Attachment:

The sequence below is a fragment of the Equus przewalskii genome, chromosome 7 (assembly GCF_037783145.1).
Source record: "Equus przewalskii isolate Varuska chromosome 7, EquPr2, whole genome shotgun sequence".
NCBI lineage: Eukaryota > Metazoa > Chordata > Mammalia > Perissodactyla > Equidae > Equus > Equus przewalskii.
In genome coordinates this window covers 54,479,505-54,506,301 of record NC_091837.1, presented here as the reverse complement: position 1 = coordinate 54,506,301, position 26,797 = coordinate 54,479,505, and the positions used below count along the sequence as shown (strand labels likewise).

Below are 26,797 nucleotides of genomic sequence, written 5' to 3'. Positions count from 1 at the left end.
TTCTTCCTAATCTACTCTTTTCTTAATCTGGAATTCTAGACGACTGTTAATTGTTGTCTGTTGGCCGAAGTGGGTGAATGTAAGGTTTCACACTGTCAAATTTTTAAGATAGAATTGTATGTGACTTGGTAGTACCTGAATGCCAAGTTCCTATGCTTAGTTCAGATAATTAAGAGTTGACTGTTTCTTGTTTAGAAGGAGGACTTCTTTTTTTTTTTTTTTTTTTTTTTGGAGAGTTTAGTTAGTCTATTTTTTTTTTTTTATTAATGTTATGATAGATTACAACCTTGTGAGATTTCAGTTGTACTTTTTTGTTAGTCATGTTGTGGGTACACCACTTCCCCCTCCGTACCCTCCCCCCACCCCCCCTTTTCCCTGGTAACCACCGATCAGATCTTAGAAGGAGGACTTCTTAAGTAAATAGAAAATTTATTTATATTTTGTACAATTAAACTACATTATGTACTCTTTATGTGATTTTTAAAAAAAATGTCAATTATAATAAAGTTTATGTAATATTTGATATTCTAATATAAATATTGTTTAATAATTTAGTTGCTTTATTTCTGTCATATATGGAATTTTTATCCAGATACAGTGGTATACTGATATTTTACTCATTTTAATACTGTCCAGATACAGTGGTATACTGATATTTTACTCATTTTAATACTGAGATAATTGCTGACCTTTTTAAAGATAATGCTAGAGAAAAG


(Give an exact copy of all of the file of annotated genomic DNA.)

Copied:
The sequence below is a fragment of the Equus przewalskii genome, chromosome 7 (assembly GCF_037783145.1).
Source record: "Equus przewalskii isolate Varuska chromosome 7, EquPr2, whole genome shotgun sequence".
NCBI lineage: Eukaryota > Metazoa > Chordata > Mammalia > Perissodactyla > Equidae > Equus > Equus przewalskii.
In genome coordinates this window covers 54,479,505-54,506,301 of record NC_091837.1, presented here as the reverse complement: position 1 = coordinate 54,506,301, position 26,797 = coordinate 54,479,505, and the positions used below count along the sequence as shown (strand labels likewise).

Below are 26,797 nucleotides of genomic sequence, written 5' to 3'. Positions count from 1 at the left end.
TTCTTCCTAATCTACTCTTTTCTTAATCTGGAATTCTAGACGACTGTTAATTGTTGTCTGTTGGCCGAAGTGGGTGAATGTAAGGTTTCACACTGTCAAATTTTTAAGATAGAATTGTATGTGACTTGGTAGTACCTGAATGCCAAGTTCCTATGCTTAGTTCAGATAATTAAGAGTTGACTGTTTCTTGTTTAGAAGGAGGACTTCTTTTTTTTTTTTTTTTTTTTTTTGGAGAGTTTAGTTAGTCTATTTTTTTTTTTTTATTAATGTTATGATAGATTACAACCTTGTGAGATTTCAGTTGTACTTTTTTGTTAGTCATGTTGTGGGTACACCACTTCCCCCTCCGTACCCTCCCCCCACCCCCCCTTTTCCCTGGTAACCACCGATCAGATCTTAGAAGGAGGACTTCTTAAGTAAATAGAAAATTTATTTATATTTTGTACAATTAAACTACATTATGTACTCTTTATGTGATTTTTAAAAAAAATGTCAATTATAATAAAGTTTATGTAATATTTGATATTCTAATATAAATATTGTTTAATAATTTAGTTGCTTTATTTCTGTCATATATGGAATTTTTATCCAGATACAGTGGTATACTGATATTTTACTCATTTTAATACTGTCCAGATACAGTGGTATACTGATATTTTACTCATTTTAATACTGAGATAATTGCTGACCTTTTTAAAGATAATGCTAGAGAAAAG